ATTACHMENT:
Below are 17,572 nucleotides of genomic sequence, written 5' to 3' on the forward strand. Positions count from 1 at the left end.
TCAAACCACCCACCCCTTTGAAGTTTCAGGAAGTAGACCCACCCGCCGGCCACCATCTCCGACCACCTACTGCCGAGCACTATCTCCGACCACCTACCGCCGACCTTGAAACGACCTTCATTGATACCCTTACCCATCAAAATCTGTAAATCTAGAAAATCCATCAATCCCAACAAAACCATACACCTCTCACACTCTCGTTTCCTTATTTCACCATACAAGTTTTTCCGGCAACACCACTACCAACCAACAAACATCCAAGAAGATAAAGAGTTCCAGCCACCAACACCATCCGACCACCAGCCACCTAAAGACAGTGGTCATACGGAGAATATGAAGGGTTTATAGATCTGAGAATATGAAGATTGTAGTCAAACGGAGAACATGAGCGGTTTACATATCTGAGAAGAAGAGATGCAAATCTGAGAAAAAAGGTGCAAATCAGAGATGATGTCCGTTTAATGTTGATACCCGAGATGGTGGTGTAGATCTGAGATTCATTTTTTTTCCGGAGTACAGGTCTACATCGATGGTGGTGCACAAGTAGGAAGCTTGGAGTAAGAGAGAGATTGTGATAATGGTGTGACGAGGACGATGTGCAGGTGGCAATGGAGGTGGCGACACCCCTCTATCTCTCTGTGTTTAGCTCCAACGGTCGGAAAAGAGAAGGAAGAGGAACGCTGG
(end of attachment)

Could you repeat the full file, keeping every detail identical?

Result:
Below are 17,572 nucleotides of genomic sequence, written 5' to 3' on the forward strand. Positions count from 1 at the left end.
TCAAACCACCCACCCCTTTGAAGTTTCAGGAAGTAGACCCACCCGCCGGCCACCATCTCCGACCACCTACTGCCGAGCACTATCTCCGACCACCTACCGCCGACCTTGAAACGACCTTCATTGATACCCTTACCCATCAAAATCTGTAAATCTAGAAAATCCATCAATCCCAACAAAACCATACACCTCTCACACTCTCGTTTCCTTATTTCACCATACAAGTTTTTCCGGCAACACCACTACCAACCAACAAACATCCAAGAAGATAAAGAGTTCCAGCCACCAACACCATCCGACCACCAGCCACCTAAAGACAGTGGTCATACGGAGAATATGAAGGGTTTATAGATCTGAGAATATGAAGATTGTAGTCAAACGGAGAACATGAGCGGTTTACATATCTGAGAAGAAGAGATGCAAATCTGAGAAAAAAGGTGCAAATCAGAGATGATGTCCGTTTAATGTTGATACCCGAGATGGTGGTGTAGATCTGAGATTCATTTTTTTTCCGGAGTACAGGTCTACATCGATGGTGGTGCACAAGTAGGAAGCTTGGAGTAAGAGAGAGATTGTGATAATGGTGTGACGAGGACGATGTGCAGGTGGCAATGGAGGTGGCGACACCCCTCTATCTCTCTGTGTTTAGCTCCAACGGTCGGAAAAGAGAAGGAAGAGGAACGCTGG